The Oath Keepers and the Proud Boys, individually and as groups, have raised at least $364,000 and $212,000, respectively, on crowdfunding sites for travel, gear and any legal fees related to Jan. 6, according to the Canadian Association for Security and Intelligence Studies, a nonpartisan research group.
On Jan. 6, a post from Mr. Tarrio’s 1776.shop on the social media app Parler advertised a T-shirt with the slogan “WAR.” The post said, “Deep penetration into the Peoples’ Capitol...They asked for it.” Mr. Tarrio said the account is managed by an employee but he takes responsibility for the post.
When the FBI began arresting Proud Boys after the storming of the Capitol, Mr. Tarrio said, he scrambled to line up lawyers and raise defense money. The effort sputtered when Stripe stopped processing some donations to the Proud Boys and other groups made via GiveSendGo, a Christian crowdfunding platform.
Stripe and GiveSendGo declined to comment.
Proud Boys chapters in at least three states distanced themselves from the national group after a Reuters article in January revealed that Mr. Tarrio was once an FBI informant. Asked by the Journal, Mr. Tarrio said that those chapters never recognized his leadership to begin with and that he resolved some of his differences with them at a national meeting last weekend. He was an informant, he said, but it was a long time ago.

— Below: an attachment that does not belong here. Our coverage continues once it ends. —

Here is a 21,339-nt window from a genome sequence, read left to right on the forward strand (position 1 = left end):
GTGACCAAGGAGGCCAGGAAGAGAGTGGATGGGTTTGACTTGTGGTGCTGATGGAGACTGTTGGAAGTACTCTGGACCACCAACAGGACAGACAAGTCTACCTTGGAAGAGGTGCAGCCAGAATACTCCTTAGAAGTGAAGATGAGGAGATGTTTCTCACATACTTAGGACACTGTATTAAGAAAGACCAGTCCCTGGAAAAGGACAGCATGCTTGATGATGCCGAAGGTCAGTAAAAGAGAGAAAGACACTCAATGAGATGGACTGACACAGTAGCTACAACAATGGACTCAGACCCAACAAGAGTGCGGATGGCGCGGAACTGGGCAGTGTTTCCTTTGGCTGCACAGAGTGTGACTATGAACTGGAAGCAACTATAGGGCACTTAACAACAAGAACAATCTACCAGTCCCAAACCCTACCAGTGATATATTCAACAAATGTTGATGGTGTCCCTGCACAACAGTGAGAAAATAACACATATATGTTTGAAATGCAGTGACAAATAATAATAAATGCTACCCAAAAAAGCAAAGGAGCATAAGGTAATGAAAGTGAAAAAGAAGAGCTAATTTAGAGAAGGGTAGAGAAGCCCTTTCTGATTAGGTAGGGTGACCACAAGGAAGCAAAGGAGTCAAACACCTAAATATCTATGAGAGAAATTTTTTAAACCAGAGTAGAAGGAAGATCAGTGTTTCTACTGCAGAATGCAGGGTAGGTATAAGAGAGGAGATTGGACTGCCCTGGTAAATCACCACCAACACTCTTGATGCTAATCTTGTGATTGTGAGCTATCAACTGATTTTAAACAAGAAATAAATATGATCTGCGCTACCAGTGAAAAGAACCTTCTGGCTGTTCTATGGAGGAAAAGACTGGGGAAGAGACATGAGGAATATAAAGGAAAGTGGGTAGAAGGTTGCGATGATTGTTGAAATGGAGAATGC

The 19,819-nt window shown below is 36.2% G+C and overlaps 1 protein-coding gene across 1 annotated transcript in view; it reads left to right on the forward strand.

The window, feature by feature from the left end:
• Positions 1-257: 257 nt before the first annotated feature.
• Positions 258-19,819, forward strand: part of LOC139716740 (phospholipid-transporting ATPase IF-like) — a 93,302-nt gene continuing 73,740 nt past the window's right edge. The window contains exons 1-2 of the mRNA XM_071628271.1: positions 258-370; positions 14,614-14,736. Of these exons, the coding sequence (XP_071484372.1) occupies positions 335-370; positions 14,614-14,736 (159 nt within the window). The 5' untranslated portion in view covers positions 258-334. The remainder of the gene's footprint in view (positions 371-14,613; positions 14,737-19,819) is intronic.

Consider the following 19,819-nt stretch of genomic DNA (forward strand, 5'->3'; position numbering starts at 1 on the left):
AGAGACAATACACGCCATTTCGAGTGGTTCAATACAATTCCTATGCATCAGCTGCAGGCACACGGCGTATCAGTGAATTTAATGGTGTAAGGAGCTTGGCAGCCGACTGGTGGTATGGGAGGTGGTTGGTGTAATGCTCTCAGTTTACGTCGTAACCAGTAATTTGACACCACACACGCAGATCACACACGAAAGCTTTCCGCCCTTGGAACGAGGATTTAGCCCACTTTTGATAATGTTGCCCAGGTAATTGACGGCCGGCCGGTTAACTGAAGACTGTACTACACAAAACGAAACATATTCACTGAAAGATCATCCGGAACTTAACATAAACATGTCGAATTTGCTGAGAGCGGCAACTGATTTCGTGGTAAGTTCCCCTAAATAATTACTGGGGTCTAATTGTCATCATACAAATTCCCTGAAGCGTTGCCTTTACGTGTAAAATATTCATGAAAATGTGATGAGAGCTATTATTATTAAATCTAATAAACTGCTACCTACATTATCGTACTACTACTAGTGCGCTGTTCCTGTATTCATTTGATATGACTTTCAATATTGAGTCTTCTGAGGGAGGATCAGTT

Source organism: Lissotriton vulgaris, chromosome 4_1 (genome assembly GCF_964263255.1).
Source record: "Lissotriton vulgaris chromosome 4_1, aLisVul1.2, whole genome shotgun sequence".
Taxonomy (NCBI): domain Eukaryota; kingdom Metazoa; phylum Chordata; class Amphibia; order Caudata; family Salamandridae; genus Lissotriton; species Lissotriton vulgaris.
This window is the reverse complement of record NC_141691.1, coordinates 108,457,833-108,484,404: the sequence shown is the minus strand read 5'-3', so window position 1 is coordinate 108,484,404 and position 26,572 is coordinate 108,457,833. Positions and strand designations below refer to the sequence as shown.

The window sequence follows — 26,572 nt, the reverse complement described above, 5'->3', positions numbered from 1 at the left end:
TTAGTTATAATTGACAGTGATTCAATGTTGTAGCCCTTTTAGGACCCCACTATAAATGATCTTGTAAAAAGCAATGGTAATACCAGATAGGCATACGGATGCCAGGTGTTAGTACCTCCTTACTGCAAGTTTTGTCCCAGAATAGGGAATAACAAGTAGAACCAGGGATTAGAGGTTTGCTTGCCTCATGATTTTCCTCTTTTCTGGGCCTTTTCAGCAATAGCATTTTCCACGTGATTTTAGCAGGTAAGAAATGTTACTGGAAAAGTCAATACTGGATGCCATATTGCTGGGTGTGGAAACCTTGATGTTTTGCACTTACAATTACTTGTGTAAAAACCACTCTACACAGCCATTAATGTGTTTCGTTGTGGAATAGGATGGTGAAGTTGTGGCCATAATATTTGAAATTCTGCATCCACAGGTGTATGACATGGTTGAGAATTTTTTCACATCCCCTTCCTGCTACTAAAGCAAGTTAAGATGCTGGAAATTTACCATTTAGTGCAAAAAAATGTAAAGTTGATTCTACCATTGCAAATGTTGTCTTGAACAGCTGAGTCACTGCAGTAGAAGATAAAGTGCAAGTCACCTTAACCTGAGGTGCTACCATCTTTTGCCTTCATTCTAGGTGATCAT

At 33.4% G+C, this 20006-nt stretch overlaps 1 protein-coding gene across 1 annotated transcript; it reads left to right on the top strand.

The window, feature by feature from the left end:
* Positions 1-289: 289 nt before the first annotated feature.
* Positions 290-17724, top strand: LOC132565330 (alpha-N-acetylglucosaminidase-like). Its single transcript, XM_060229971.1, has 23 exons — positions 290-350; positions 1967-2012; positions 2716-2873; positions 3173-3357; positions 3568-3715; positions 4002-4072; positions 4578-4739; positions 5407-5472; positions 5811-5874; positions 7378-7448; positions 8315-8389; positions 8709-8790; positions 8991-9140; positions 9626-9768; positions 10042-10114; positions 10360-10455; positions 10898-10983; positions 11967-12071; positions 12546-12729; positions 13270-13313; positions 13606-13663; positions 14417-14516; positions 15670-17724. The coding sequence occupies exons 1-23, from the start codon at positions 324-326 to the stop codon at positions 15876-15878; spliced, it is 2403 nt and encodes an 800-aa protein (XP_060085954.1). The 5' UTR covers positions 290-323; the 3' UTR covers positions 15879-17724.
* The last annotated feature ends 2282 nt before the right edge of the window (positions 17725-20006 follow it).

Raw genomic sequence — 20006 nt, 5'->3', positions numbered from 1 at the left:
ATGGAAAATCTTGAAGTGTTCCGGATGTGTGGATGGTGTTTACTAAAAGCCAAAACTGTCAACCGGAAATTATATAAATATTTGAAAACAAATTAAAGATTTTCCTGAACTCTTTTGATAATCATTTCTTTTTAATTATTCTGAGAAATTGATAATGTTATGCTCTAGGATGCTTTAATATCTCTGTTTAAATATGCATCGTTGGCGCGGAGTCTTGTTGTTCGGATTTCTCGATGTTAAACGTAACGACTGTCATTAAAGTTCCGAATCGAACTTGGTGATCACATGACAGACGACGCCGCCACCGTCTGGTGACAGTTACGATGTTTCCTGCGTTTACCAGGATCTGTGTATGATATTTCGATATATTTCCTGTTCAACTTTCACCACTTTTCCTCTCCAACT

He said he struggled to find a replacement card processor when one shut him down in January, putting his e-commerce shop out of commission for months. Mr. Tarrio said he lined up a new processor a few weeks ago but doesn’t expect it to last long.
The Oath Keepers faced their own squeeze. Their servers, managed by Liquid Web, went dark. A notice on their website urged supporters to send checks payable to the Oath Keepers to a Granbury, Texas, UPS Store mailbox in Mr. Rhodes’s name or to donate via GiveSendGo.